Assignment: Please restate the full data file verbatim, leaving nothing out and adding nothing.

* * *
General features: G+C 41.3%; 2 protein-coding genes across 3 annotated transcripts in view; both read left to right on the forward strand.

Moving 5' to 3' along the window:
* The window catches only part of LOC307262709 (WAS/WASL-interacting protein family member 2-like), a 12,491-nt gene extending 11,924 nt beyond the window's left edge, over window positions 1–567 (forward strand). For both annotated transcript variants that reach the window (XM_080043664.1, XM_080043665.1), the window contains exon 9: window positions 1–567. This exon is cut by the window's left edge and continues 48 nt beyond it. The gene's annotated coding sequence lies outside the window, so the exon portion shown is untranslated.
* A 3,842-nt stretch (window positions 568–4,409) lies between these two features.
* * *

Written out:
General features: G+C 41.3%; 2 protein-coding genes across 3 annotated transcripts in view; both read left to right on the forward strand.

Moving 5' to 3' along the window:
* The window catches only part of LOC307262709 (WAS/WASL-interacting protein family member 2-like), a 12,491-nt gene extending 11,924 nt beyond the window's left edge, over window positions 1–567 (forward strand). For both annotated transcript variants that reach the window (XM_080043664.1, XM_080043665.1), the window contains exon 9: window positions 1–567. This exon is cut by the window's left edge and continues 48 nt beyond it. The gene's annotated coding sequence lies outside the window, so the exon portion shown is untranslated.
* A 3,842-nt stretch (window positions 568–4,409) lies between these two features.